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Selfishness Part I

Selfishness Part I

 

Should we be selfless as artists?  Should our work be selfless, non referential to who we are?  There are so many values and collectives who believe that selflessness is a virtue.  A virtue that a member of the group must strive for in order to get into heaven, reach utopia, and peace.

Or, as an artist, is it more important to know yourself when you are creating works of art and coming up with fresh, new ideas? Should an artist know more about themselves before they can truly be able to know others? Is it a good thing for an artist to know themselves before they know and relate to another’s work?

I can’t tell you how many times I have heard an artist say,  “I never know what is going to happen when I first begin to paint. I just begin to paint and something happens.”  Really? Believe it or not, I used to say that. I used to think that the paint and the paper or canvas would talk to me and I would merely be a messenger for their message, a vessel for their words to speak through me. I wouldn’t want anyone to talk to me during the time of creation. I would say that I was in a different world and it shouldn’t be disturbed.  Really? I really said that.

I have changed.  There is no way that I come to a blank slate and bring nothing to it.  That different world is what I now call the aesthetic state, the wow moment and it is glorious.  But, there is no way I come to it and bring nothing to the event.

The value of self needs to be recognized and celebrated, not made into a void and nothingness.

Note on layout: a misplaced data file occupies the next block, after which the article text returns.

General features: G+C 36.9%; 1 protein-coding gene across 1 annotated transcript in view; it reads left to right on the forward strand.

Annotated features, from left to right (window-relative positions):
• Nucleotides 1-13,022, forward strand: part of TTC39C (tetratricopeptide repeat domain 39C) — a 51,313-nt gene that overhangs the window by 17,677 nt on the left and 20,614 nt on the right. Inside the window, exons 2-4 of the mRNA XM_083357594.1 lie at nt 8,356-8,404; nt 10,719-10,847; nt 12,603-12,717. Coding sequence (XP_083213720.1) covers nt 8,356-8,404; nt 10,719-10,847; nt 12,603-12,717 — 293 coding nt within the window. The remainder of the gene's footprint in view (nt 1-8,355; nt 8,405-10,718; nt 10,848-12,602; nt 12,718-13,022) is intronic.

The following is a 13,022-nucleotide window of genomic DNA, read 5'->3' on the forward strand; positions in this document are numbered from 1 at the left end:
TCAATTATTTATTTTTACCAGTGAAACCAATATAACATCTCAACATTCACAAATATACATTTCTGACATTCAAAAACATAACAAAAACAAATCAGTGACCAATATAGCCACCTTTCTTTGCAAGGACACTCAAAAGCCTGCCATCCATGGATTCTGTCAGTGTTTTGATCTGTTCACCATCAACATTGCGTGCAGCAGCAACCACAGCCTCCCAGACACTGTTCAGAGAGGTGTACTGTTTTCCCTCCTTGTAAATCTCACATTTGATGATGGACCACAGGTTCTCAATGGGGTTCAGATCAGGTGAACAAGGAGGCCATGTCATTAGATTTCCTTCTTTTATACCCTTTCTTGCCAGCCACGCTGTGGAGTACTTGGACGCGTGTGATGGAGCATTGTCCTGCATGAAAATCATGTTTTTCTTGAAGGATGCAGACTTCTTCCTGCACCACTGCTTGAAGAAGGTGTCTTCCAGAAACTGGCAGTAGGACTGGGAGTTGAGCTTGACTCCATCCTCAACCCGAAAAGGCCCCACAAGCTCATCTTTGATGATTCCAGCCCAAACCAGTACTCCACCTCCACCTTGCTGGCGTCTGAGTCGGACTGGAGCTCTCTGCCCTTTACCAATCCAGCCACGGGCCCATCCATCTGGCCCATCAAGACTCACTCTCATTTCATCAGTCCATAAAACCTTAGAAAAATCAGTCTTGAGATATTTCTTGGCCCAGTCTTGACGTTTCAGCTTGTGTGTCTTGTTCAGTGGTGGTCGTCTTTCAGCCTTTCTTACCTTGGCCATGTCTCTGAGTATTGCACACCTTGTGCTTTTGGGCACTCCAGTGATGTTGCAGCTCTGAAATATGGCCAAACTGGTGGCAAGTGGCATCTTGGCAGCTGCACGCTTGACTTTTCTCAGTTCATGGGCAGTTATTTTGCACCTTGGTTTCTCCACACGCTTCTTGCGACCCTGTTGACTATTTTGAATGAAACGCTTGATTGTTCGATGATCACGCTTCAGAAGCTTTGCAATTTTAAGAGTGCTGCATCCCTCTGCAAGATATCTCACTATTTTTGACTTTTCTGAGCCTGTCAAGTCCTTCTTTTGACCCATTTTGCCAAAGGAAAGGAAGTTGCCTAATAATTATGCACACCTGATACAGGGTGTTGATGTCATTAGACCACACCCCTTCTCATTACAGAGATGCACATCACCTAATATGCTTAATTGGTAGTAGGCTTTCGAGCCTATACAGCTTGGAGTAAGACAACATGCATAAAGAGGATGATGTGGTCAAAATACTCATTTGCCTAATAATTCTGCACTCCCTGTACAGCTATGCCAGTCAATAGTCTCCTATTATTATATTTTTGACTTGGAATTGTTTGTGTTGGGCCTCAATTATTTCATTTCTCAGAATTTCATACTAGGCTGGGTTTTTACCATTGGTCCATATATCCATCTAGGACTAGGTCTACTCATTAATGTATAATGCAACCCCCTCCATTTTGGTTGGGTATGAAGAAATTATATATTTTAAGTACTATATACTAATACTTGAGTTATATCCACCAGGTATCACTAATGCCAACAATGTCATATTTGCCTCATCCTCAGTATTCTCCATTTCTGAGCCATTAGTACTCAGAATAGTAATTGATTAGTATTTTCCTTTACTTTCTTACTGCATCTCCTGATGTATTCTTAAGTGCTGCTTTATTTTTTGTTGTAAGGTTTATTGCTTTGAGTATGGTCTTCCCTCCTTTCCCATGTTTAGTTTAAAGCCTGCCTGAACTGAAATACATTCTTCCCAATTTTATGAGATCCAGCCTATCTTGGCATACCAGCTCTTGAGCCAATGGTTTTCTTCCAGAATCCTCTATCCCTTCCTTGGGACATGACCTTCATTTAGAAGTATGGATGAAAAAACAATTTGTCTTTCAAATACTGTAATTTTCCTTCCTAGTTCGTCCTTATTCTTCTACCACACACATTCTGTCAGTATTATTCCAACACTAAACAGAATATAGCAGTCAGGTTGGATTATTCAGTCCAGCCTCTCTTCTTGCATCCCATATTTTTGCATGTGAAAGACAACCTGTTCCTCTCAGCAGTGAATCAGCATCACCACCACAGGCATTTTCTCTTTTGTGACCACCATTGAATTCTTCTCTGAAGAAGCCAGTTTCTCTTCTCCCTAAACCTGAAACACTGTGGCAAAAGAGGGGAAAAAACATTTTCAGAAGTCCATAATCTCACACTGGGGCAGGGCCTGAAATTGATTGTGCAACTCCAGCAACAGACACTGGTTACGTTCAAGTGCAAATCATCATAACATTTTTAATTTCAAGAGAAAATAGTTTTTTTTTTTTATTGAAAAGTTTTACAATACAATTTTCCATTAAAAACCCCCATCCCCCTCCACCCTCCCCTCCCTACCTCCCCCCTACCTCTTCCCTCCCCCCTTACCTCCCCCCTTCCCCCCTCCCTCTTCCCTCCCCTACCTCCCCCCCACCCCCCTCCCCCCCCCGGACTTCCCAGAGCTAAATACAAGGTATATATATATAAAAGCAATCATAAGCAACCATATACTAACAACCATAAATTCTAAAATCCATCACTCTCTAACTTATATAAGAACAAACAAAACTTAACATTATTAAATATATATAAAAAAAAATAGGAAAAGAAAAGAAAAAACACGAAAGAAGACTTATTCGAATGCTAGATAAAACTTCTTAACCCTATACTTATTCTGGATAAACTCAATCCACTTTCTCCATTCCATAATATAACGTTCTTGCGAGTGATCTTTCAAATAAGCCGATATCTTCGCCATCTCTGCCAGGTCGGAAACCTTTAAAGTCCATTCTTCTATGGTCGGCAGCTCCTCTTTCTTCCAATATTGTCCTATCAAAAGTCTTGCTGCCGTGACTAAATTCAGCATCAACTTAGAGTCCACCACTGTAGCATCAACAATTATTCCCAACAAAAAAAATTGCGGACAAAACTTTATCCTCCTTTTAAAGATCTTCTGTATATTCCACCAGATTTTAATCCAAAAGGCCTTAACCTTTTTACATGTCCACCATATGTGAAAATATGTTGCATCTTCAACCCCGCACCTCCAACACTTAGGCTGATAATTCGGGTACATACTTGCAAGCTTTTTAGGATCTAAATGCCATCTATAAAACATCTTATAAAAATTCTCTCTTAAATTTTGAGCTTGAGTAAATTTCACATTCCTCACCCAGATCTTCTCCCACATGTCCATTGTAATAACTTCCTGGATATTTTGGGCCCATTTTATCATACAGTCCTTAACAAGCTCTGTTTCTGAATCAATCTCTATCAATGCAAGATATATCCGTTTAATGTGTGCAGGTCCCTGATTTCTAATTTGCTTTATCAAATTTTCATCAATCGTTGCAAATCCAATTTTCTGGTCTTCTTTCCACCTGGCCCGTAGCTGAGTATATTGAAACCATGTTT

The value of selflessness has been created in order to be able to govern. And, frequently, the value of selflessness is linked to the notions of hope, wishes and dreams; supposedly, dreams  you, as an individual, have about yourself, but have not been able to acquire. A simple one is being rich. How does one become rich? Does someone just win a million dollars by some accident or game of chance? And will that someone be you?  That is rare. For the most part, richness is earned. Just like being an artist is earned, it just doesn’t happen because you wish it.

Believing in yourself. Governing yourself is for me a very important element in creating and making art. I am not always successful.  I get many rejections when I submit my work to competitions. And I look at a work I have just completed and say, “Gosh, that is just awful.” When I post the work online,  I frequently say what a difficult time I had figuring out the work. And, for the most part I am not excited about the work. I often find I am way more critical of my work than others are.  I know not everything is wonderful, beautiful or great. I am incapable of doing perfect every time. What I find strange is that the pieces I don’t like many others just fall in love with. Is that individualism or what?  And it is a good thing in art.

Yesterday  I delivered a work to an exhibition I was invited to participate in.  One that I took a historical artifact as inspiration and created an artwork from that inspiration.  I have never done anything like that before, so it was exciting for me to try. I finished the work and thought it was good. After I delivered it and was walking away from it I glanced back, stopped and immediately said, “ That is an awful work.”  

Here is the conclusion I came to after thinking that.  I am capable of trying, exploring and experimenting. It is what I believe art is all about.  I am capable of moving on and through ideas and concepts I have and what I believe in. I know when I can accomplish something on my own, and when I should reach out and ask for help from others.  But, this reaching out should never be mistaken for my relinquishing myself to be defined by others’ ideas, it merely is to enrich my own ideas and figure it out myself. That, for me, is what diversity in the arts is all about.  

 

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